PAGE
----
who taught him meditation and the spiritual teachings of the
East. Max's Cosmic '60s art, with its transcendental imagery
captured the imagination of the entire generation and catapulted
the young artist to fame and fortune. Max
was suddenly on numerous magazine covers, including Life Magazine,
and appeared on national TV. Max's visual impact on the '60s
has often been compared to the influence the Beatles had with
In the 1970s, Max gave up his
commercial pursuits and went into retreat to begin painting
in earnest. He submersed himself in his art for several years,
and was only induced to come out of retreat on occasion through
special commissions by the Federal government agencies: the
U.S. Border murals, the first 10¢ U.S. postage stamp,
and projects for the Federal Energy Commission. For
July 4, 1976, Max created a special installation and art book,
Peter Max Paints America, to commemorate America's bicentennial.
It was the year Max also began his annual July 4th tradition
of painting the Statue of Liberty. In 1982, Max painted six
Liberties on the White House lawn, and then personally helped
to actualize the statue's restoration, which was completed
In the years that followed,
Max developed his new atelier, with a primary focus on paintings,
mixed media works and limited graphic editions. Of the thousands
of requests that came in for posters, Max was drawn to those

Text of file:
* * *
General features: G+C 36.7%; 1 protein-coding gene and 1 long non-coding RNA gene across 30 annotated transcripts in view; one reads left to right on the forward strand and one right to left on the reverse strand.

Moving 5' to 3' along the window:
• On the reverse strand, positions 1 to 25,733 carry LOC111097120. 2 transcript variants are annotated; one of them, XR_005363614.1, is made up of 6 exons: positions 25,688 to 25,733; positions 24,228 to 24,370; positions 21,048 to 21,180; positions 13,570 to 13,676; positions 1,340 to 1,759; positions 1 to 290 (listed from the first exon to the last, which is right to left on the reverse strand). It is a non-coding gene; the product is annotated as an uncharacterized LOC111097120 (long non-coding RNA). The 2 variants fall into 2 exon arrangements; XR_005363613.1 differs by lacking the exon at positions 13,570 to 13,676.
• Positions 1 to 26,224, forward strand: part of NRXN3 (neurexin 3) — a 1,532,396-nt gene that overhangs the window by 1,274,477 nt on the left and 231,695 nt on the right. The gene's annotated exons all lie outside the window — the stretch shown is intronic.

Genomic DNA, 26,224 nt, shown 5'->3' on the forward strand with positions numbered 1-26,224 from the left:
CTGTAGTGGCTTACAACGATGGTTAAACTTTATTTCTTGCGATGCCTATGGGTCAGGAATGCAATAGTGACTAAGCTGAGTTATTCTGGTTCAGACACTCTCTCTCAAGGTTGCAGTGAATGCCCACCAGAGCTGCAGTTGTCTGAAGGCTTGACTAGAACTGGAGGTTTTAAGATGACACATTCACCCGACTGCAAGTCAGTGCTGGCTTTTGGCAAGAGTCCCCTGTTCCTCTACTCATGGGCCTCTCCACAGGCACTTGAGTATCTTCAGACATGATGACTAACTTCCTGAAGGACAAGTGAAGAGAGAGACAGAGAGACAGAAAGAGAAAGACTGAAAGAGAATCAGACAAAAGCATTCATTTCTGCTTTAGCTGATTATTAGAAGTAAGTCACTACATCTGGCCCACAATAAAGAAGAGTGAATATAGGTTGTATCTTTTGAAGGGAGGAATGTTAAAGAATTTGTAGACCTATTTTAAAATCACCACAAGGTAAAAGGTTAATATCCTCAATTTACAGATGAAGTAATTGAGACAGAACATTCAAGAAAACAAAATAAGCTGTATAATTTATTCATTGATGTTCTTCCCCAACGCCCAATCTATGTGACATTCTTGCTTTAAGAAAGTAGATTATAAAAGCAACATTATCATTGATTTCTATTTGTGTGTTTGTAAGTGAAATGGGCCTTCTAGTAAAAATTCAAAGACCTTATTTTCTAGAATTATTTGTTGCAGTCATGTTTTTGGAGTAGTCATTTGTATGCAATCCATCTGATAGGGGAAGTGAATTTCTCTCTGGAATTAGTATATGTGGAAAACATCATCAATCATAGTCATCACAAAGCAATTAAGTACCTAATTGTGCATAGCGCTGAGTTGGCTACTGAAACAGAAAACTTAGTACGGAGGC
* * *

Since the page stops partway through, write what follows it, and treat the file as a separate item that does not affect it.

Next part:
that synchronized with his own concerns: environmental, human,
and animal rights. He began a series of works called the Better
World series, and created a painting called "I love the
World," depicting an angel embracing the planet, inspired
by his backstage experience at the Live Aid concert.
In 1989, for the 20th anniversary
of Woodstock, Max was asked to create world's largest rock-and-roll
stage for the Moscow Music Peace Festival. Soon after the
festival, in October, 1989, Max unveiled his "40 Gorbys,"
a colorful homage to Mikhail Gorbachev. Prophetically,
a few weeks later, communism fell in Eastern Europe and Max
was selected to receive a 7,000-pound section of the Berlin
Wall, which was installed on the Aircraft Carrier U.S.S. Intrepid
Museum. Using a hammer and chisel, Max carved a dove from
within the stone and placed it on top of the wall to set it
In 1991, Max's one-man retrospective
show at the Hermitage Museum in St. Petersberg drew the largest
turnout for any artist in Russian history. Over 14,500 people
As a painter for four former
U.S. Presidents (Carter, Ford, Bush and Reagan) in 1993, Max
was approached by the inaugural committee to create posters
for Bill Clinton's inauguration. He was later invited to the
White House to paint the signing of the Peace Accord.
Max has always been ready to
apply his creative talent to important global events and has
produced posters for many such events, including Summit of
the Americas, Gorbachev's State of the World Forum, and the
United Nations Earth Summit, for which he had designed a series
of twelve stamps that became the best-selling stamps in U.N.
history. For the U.N.'s 50th anniversary, Max produced an
installation of fifty paintings in different color combinations
of the landmark United Nations Building.
A lover of music, Max has been
designated Official Artist for the Grammys, The 25th Anniversary
of the New Orleans Jazz Festival and the Woodstock Music Festival.
In the sports arena, Max has
been the Official Artist for five Super Bowls, The World Cup
USA, The U.S. Tennis Open and the NHL All-Star Game.
Always an optimist, Max sees
a fabulous new age for the new millennium, filled with enormous
possibilities. He also sees a need for a greater responsibility
to our planet, and he is ever ready to serve as the "Global